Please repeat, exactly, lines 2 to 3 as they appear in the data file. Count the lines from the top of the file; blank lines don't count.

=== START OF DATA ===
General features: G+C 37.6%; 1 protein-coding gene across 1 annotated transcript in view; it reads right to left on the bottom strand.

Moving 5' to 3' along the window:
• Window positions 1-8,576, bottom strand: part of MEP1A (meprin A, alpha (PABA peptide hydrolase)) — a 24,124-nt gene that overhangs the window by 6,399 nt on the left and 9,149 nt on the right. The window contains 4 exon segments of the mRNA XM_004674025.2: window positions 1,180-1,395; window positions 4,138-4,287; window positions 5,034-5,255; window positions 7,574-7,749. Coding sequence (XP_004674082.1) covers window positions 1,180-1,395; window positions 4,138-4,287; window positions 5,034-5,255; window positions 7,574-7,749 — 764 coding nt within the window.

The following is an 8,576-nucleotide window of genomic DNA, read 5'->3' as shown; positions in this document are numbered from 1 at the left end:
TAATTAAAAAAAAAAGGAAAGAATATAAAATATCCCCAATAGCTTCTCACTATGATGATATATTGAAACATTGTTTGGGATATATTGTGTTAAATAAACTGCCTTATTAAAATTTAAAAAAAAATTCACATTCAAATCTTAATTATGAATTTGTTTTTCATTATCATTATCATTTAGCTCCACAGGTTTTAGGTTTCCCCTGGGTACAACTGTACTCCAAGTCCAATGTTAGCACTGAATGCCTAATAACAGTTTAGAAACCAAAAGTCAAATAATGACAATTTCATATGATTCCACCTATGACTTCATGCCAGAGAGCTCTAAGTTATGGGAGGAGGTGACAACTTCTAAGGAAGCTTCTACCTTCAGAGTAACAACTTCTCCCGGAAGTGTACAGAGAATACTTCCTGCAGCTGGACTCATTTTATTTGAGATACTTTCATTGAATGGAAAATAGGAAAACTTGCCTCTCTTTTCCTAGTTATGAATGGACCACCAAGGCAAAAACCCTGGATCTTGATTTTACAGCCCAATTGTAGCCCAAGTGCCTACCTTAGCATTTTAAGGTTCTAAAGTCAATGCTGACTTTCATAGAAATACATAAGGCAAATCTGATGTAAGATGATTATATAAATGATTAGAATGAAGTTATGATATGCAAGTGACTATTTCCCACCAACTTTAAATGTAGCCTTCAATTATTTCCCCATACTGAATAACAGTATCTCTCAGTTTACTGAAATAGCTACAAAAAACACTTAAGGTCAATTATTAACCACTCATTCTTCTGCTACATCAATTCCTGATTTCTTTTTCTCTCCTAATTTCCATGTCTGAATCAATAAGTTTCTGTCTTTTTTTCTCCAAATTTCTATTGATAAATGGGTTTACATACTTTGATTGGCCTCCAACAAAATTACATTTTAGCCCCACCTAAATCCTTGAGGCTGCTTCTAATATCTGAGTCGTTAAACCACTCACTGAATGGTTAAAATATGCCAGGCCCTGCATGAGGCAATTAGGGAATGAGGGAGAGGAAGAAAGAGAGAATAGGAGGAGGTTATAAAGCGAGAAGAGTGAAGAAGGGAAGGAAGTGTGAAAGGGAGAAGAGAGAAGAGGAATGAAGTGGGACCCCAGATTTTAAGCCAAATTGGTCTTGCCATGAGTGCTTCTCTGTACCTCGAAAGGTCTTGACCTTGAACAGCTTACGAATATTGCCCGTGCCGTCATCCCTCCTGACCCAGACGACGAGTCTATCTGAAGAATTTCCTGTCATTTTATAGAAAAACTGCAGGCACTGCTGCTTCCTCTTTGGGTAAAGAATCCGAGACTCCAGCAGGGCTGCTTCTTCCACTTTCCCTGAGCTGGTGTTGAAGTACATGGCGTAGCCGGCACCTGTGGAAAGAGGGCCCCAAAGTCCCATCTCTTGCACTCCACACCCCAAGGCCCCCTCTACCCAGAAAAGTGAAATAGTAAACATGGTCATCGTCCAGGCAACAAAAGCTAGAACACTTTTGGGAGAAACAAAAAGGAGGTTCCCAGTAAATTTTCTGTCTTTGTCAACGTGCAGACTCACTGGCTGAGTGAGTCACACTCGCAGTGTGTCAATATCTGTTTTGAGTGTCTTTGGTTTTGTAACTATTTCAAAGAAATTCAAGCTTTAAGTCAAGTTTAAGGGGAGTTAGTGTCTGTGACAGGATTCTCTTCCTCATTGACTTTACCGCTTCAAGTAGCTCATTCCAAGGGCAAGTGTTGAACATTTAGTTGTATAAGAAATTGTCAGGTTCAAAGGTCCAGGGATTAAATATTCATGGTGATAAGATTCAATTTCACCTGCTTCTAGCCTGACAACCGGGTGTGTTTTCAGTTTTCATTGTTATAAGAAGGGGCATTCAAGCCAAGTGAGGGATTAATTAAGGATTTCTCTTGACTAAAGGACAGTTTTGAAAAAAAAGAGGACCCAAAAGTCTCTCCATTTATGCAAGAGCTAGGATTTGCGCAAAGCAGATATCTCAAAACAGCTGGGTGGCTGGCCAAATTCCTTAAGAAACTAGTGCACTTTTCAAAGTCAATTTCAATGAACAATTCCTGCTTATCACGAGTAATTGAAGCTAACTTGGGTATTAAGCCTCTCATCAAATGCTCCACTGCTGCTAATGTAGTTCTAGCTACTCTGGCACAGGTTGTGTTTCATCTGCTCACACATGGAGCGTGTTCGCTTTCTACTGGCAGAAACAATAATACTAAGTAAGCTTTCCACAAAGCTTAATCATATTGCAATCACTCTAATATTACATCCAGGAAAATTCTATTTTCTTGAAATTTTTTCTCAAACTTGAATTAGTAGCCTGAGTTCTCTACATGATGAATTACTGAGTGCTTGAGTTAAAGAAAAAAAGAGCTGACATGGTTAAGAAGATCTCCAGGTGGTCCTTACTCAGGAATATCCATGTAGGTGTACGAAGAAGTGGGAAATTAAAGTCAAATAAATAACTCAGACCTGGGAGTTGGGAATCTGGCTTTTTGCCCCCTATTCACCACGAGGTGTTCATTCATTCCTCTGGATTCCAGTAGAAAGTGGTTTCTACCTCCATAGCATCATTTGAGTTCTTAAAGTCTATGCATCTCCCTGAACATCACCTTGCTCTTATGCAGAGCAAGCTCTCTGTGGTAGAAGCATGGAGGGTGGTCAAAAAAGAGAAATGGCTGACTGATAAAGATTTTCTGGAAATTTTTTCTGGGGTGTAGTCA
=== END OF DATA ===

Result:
Moving 5' to 3' along the window:
• Window positions 1-8,576, bottom strand: part of MEP1A (meprin A, alpha (PABA peptide hydrolase)) — a 24,124-nt gene that overhangs the window by 6,399 nt on the left and 9,149 nt on the right. The window contains 4 exon segments of the mRNA XM_004674025.2: window positions 1,180-1,395; window positions 4,138-4,287; window positions 5,034-5,255; window positions 7,574-7,749. Coding sequence (XP_004674082.1) covers window positions 1,180-1,395; window positions 4,138-4,287; window positions 5,034-5,255; window positions 7,574-7,749 — 764 coding nt within the window.